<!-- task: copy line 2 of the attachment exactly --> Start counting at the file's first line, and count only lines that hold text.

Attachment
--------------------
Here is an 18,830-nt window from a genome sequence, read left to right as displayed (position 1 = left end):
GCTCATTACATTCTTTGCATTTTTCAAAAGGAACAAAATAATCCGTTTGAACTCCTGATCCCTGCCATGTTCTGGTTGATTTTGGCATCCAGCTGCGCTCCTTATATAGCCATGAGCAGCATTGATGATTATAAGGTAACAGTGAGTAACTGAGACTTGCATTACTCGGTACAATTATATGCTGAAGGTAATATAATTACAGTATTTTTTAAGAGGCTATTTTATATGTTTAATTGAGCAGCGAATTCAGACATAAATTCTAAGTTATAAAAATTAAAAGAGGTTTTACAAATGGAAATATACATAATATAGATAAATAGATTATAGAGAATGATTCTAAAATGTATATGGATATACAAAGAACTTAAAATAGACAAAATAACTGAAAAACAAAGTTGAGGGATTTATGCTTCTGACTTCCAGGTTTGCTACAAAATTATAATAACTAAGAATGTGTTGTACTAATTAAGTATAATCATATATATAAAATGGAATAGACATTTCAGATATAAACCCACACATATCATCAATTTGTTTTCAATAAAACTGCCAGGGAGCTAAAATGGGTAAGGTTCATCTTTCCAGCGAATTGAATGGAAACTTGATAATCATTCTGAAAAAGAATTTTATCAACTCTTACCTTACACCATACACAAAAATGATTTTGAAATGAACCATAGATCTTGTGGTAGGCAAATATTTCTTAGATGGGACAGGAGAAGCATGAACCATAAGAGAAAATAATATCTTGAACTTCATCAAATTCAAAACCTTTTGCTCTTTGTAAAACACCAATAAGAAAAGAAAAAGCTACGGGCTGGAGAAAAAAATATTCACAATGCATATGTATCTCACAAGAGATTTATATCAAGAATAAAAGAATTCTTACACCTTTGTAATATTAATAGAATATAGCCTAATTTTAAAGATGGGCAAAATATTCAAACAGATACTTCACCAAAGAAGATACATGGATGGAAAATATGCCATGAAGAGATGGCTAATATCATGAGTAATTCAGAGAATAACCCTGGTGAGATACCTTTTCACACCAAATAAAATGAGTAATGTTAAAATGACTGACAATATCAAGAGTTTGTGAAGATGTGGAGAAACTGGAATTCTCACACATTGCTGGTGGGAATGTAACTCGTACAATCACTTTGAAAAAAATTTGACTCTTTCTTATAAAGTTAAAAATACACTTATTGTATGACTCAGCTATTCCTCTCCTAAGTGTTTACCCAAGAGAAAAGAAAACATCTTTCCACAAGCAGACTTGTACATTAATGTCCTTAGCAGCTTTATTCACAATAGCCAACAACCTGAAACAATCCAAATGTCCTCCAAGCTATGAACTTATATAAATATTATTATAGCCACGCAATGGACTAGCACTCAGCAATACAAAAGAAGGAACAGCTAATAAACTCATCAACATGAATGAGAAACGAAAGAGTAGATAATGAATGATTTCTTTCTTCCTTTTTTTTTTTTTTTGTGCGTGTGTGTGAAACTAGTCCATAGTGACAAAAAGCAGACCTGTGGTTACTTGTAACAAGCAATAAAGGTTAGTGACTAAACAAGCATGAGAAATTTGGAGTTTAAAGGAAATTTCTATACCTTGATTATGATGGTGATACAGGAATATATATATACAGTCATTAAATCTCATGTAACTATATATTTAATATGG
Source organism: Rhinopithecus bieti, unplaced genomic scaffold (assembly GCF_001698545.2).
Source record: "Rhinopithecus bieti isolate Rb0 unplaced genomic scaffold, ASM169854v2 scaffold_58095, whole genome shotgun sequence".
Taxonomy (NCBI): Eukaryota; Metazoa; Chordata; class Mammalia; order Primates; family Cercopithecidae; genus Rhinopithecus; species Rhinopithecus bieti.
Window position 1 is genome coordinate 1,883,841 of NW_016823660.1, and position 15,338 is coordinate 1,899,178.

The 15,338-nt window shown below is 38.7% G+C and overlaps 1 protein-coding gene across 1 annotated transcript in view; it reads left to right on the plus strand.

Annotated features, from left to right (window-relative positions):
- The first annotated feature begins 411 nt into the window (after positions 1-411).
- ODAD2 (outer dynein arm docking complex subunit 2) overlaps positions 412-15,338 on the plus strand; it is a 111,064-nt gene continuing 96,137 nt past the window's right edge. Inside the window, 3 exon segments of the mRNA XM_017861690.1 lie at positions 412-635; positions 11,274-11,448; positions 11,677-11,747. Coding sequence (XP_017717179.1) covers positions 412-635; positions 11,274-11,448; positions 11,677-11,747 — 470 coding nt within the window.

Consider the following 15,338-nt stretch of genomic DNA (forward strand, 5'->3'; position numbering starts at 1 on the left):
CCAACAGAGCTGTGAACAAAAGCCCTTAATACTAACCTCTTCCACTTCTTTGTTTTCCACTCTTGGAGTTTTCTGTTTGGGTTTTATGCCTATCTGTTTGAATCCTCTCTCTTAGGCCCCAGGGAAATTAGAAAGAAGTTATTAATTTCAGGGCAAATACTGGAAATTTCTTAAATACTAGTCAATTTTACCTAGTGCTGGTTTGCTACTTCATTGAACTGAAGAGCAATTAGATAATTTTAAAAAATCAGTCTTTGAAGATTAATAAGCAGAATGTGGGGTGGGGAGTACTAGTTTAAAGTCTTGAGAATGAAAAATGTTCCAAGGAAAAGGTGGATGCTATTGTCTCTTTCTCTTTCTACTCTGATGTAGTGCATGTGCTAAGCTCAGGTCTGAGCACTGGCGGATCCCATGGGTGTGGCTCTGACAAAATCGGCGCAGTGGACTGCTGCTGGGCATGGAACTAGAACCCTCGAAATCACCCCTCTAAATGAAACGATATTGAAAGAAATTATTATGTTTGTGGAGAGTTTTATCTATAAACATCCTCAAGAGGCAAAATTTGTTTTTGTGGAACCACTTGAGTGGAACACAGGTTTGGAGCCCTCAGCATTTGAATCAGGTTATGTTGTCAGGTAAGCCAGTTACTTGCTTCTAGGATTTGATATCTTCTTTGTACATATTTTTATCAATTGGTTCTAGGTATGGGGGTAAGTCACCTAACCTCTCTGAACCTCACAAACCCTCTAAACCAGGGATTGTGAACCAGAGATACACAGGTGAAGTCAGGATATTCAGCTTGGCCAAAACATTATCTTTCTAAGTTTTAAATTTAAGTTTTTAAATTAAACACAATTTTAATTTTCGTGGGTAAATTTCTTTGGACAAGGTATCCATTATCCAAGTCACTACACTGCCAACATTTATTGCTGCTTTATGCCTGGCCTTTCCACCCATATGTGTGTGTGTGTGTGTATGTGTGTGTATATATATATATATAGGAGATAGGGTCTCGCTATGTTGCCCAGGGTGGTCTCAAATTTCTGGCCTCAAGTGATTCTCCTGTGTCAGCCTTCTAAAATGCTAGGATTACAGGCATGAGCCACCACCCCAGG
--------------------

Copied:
GCTCATTACATTCTTTGCATTTTTCAAAAGGAACAAAATAATCCGTTTGAACTCCTGATCCCTGCCATGTTCTGGTTGATTTTGGCATCCAGCTGCGCTCCTTATATAGCCATGAGCAGCATTGATGATTATAAGGTAACAGTGAGTAACTGAGACTTGCATTACTCGGTACAATTATATGCTGAAGGTAATATAATTACAGTATTTTTTAAGAGGCTATTTTATATGTTTAATTGAGCAGCGAATTCAGACATAAATTCTAAGTTATAAAAATTAAAAGAGGTTTTACAAATGGAAATATACATAATATAGATAAATAGATTATAGAGAATGATTCTAAAATGTATATGGATATACAAAGAACTTAAAATAGACAAAATAACTGAAAAACAAAGTTGAGGGATTTATGCTTCTGACTTCCAGGTTTGCTACAAAATTATAATAACTAAGAATGTGTTGTACTAATTAAGTATAATCATATATATAAAATGGAATAGACATTTCAGATATAAACCCACACATATCATCAATTTGTTTTCAATAAAACTGCCAGGGAGCTAAAATGGGTAAGGTTCATCTTTCCAGCGAATTGAATGGAAACTTGATAATCATTCTGAAAAAGAATTTTATCAACTCTTACCTTACACCATACACAAAAATGATTTTGAAATGAACCATAGATCTTGTGGTAGGCAAATATTTCTTAGATGGGACAGGAGAAGCATGAACCATAAGAGAAAATAATATCTTGAACTTCATCAAATTCAAAACCTTTTGCTCTTTGTAAAACACCAATAAGAAAAGAAAAAGCTACGGGCTGGAGAAAAAAATATTCACAATGCATATGTATCTCACAAGAGATTTATATCAAGAATAAAAGAATTCTTACACCTTTGTAATATTAATAGAATATAGCCTAATTTTAAAGATGGGCAAAATATTCAAACAGATACTTCACCAAAGAAGATACATGGATGGAAAATATGCCATGAAGAGATGGCTAATATCATGAGTAATTCAGAGAATAACCCTGGTGAGATACCTTTTCACACCAAATAAAATGAGTAATGTTAAAATGACTGACAATATCAAGAGTTTGTGAAGATGTGGAGAAACTGGAATTCTCACACATTGCTGGTGGGAATGTAACTCGTACAATCACTTTGAAAAAAATTTGACTCTTTCTTATAAAGTTAAAAATACACTTATTGTATGACTCAGCTATTCCTCTCCTAAGTGTTTACCCAAGAGAAAAGAAAACATCTTTCCACAAGCAGACTTGTACATTAATGTCCTTAGCAGCTTTATTCACAATAGCCAACAACCTGAAACAATCCAAATGTCCTCCAAGCTATGAACTTATATAAATATTATTATAGCCACGCAATGGACTAGCACTCAGCAATACAAAAGAAGGAACAGCTAATAAACTCATCAACATGAATGAGAAACGAAAGAGTAGATAATGAATGATTTCTTTCTTCCTTTTTTTTTTTTTTTGTGCGTGTGTGTGAAACTAGTCCATAGTGACAAAAAGCAGACCTGTGGTTACTTGTAACAAGCAATAAAGGTTAGTGACTAAACAAGCATGAGAAATTTGGAGTTTAAAGGAAATTTCTATACCTTGATTATGATGGTGATACAGGAATATATATATACAGTCATTAAATCTCATGTAACTATATATTTAATATGG